Such a conclusion appears to involve a blatant and self-serving reinterpretation of history resulting from applying treaty principles dreamed up in 1987 to a significant event that occurred 100 years earlier.

Friday, November 15, 2013

Mike Butler: Settlements class action planned



It was only a matter of time before claimants would try to take action against the government alleging the treaty settlement process is flawed, divides tribes, and causes fighting within tribes.

Wellington-based lawyer Moana Sinclair visited Taranaki this week to offer claimants the opportunity to support a class action lawsuit against the Crown that includes claims from Rangitane o Manawatu and Deirdre Nehua, the widow of far-left activist Syd Jackson. Sinclair said five Taranaki sub-tribes had expressed interest in supporting the lawsuit.

Karl du Fresne: The tyranny of the mob - again


Sigh. Here we go again: the tyranny of the mob. Emboldened by numbers and anonymity, the finger-waggers swarm on to Twitter and Facebook, demanding the heads of RadioLive broadcasters Willie Jackson and John Tamihere for asking supposedly inappropriate questions of the friend of an alleged Roast Busters victim. Moral righteousness is never so easy as when there are thousands of you and opinion is never cheaper than when you can join the shrill chorus of condemnation without having to identify yourself.

We have been here before. We saw it with the furore over the late Paul Holmes' throwaway remark - which I suspect was meant ironically, although that point was lost in the moralistic clamour that ensued - about Kofi Annan being a "cheeky darkie". We saw it again when Alasdair Thompson was hounded from his job because he made a perfectly legitimate remark that was deemed offensive to women.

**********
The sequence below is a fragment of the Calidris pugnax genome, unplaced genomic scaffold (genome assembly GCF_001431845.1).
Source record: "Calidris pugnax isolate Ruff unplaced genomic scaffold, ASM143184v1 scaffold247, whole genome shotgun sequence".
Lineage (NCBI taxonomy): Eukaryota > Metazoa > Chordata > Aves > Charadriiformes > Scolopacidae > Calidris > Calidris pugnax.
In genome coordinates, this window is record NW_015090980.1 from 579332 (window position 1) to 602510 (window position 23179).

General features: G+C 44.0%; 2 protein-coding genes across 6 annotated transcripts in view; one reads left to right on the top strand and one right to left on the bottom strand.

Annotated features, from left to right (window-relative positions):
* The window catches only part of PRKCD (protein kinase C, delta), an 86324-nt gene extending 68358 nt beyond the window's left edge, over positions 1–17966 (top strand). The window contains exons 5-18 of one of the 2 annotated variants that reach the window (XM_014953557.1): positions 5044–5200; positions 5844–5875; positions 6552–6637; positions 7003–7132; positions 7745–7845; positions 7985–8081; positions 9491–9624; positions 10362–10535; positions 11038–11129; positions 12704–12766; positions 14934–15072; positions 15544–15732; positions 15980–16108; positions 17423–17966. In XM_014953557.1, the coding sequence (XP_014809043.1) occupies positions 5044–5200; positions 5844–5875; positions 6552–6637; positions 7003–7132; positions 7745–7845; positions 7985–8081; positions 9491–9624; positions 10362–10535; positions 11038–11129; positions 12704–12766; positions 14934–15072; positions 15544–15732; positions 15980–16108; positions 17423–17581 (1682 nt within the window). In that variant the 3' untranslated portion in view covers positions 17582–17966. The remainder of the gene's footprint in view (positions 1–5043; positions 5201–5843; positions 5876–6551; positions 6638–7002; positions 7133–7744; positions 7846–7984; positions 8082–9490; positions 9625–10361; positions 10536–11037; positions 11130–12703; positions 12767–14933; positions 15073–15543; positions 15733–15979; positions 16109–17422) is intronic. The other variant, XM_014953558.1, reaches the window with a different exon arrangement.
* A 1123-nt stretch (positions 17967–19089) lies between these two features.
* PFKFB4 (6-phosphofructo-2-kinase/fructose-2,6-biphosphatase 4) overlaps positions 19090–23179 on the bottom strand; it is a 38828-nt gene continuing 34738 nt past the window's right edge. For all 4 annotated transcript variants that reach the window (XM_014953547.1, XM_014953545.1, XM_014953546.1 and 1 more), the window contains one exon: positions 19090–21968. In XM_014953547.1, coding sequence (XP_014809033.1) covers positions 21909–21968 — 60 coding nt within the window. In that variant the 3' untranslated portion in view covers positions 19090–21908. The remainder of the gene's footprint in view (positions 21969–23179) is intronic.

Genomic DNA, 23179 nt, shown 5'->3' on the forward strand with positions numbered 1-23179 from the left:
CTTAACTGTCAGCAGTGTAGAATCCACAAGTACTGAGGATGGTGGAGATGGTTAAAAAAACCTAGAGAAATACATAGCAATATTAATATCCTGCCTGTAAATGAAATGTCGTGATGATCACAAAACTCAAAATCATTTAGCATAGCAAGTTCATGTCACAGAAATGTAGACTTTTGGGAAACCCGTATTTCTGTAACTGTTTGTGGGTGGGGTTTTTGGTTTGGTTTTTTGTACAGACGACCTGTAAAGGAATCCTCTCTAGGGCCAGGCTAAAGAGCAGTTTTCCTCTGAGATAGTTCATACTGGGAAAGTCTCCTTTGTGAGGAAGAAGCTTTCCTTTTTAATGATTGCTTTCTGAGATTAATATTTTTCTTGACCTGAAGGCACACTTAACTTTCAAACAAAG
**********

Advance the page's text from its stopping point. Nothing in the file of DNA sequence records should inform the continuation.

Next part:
Sunday, November 10, 2013

Ron Smith: Beyond Reasonable Doubt - Polonium-210 and the death of Yasser Arafat



According to a recent report on the death of Yasser Arafat, supplied exclusively to Aljazeera, elevated levels of the radio-isotope polonium-210 were found in the exhumed remains of the former PLO leader.  These were such as to ‘moderately support’ polonium as the cause of his 2004 death.  So was polonium used to kill him and if it was, who did it?

There is no doubt that polonium-210 is a lethal poison.  It was used to kill former Russian spy, Alexander Litvinenko in 2006.  This was established by a post-mortem conducted at the time, although the investigation into the cause of his death was not without some difficulty (This appears to have been the first known example of the use of this agent). 

Saturday, November 9, 2013

Mike Butler: Talking up Maori sovereignty



Two Far North elders used the commemoration of the signing of the 1835 Declaration of Independence at Waitangi, on October 28, to talk up a separate Maori government. What’s wrong with that? The only reason anyone outside the little commemoration knew about this was because a Maori TV reporter covered it, and that reporter did so without questioning the mixture of half-truths spouted by the elders.

Elder Nuki Alridge, according to Dean Nathan in a Maori Television report titled “Maori Government Challenge Before Ngapuhi”, described the 1835 Declaration of Independence as “a sovereign covenant bequeathed to their descendants” that the Crown “continues to trample”.

Tuesday, November 5, 2013

Steve Baron: People speak but aren't heard

Ain’t democracy wonderful, we’ve just finished deciding who will run our local council and now we get to decide if the government should sell up to 49% of Meridian Energy, Mighty River Power, Genesis Power, Solid Energy and Air New Zealand, in a referendum?

Well, no actually… those politicians we elected in 2011 were evidently sprinkled with magical pixie dust which makes them far more intelligent than the rest of us. They have the power to ignore any citizens’ initiated referendum they choose—something they have done on every single citizens’ initiated referendum that has ever been held. Elitism has triumphed over collective wisdom—the Prime Minister and a dozen or so Cabinet Ministers know better than 3 million New Zealand voters.

Steve Baron: System means a lot of votes don't count

While 58% of Wanganui voters posted in their vote in the recent elections, around New Zealand, turnout was lower than ever before. The question I now want to ask voters is… how many of you who voted, actually wasted your vote? If your Council election do not use a system such as STV (Single Transferable Vote), then there were probably many of you.

Monday, November 4, 2013

Richard Prebble: Insight into Politics - David Cunliffe


Being Leader of the Opposition may be the worst job in politics but it is also the job with the best prospects.  Do the job well and you are rewarded with the politics top job.  So it is rather important to discover who David Cunliffe is.

Commentators are not sure where to place David Cunliffe on the political spectrum.  So let us try.